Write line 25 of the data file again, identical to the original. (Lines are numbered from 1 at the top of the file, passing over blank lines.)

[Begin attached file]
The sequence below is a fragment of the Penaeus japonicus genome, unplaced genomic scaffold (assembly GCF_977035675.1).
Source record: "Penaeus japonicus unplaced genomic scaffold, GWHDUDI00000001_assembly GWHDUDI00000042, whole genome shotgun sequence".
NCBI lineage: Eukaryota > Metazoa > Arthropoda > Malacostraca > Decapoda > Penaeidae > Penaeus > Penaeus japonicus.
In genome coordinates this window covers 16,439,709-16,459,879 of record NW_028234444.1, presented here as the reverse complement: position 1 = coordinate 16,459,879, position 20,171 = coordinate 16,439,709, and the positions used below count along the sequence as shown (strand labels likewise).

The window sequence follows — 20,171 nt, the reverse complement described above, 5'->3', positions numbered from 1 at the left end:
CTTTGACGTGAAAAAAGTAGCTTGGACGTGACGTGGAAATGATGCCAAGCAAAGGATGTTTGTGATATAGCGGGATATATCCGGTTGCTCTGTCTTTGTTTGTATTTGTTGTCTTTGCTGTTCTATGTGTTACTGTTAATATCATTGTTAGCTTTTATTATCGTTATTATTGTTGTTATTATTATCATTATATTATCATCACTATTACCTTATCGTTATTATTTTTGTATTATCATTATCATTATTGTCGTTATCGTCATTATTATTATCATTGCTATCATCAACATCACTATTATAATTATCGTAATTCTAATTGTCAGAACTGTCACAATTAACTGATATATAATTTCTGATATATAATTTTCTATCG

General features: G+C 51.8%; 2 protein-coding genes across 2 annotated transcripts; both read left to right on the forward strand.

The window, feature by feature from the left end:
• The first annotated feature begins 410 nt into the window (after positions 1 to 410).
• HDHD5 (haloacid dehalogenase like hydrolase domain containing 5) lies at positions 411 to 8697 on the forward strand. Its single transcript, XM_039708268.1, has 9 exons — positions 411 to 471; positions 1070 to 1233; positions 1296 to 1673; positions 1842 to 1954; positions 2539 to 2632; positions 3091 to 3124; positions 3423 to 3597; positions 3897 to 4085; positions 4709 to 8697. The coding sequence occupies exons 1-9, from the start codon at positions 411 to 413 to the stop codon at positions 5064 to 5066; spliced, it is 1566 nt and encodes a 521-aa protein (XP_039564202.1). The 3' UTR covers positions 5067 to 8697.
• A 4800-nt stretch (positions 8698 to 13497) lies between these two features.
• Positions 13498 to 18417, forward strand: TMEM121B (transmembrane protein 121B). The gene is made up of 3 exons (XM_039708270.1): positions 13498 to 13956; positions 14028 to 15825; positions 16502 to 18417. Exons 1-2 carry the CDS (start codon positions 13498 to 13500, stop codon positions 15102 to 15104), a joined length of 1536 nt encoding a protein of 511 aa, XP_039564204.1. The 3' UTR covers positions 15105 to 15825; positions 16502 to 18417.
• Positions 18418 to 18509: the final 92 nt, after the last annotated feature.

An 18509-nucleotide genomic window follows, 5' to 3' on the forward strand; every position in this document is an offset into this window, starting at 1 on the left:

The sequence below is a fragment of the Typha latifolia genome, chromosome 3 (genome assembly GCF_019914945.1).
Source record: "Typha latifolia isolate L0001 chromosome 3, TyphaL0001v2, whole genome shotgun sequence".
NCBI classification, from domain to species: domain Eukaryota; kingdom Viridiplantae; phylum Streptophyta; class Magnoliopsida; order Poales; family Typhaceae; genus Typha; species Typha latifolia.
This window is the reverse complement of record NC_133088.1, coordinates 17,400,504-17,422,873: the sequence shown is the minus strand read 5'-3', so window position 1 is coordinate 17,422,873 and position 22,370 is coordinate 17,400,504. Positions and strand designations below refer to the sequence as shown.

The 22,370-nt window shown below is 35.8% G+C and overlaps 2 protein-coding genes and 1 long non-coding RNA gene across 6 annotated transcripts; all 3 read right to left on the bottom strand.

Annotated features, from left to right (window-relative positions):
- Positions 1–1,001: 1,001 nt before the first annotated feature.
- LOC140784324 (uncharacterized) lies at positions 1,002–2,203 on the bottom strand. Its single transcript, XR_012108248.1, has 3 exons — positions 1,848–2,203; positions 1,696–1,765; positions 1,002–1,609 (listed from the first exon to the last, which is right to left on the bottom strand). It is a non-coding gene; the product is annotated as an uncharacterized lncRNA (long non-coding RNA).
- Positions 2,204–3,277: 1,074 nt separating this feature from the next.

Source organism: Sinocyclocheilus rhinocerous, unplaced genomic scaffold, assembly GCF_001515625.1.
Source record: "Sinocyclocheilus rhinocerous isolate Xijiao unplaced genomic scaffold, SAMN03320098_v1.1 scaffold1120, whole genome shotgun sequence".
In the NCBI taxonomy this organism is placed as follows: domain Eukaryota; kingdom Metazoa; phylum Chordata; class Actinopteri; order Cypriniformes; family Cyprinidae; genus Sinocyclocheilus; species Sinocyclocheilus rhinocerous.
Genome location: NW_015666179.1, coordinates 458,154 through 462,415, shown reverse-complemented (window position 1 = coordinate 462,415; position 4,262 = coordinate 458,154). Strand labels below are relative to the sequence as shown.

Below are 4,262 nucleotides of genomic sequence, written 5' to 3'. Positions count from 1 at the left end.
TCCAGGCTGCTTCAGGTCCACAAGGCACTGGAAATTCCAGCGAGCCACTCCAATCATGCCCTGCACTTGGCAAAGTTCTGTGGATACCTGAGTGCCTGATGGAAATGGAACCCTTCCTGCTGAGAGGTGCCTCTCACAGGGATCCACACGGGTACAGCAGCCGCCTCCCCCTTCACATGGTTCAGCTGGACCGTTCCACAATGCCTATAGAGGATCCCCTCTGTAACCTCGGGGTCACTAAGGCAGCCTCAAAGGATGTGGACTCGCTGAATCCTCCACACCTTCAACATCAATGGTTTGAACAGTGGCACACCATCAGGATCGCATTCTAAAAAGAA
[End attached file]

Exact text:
Source record: "Sinocyclocheilus rhinocerous isolate Xijiao unplaced genomic scaffold, SAMN03320098_v1.1 scaffold1120, whole genome shotgun sequence".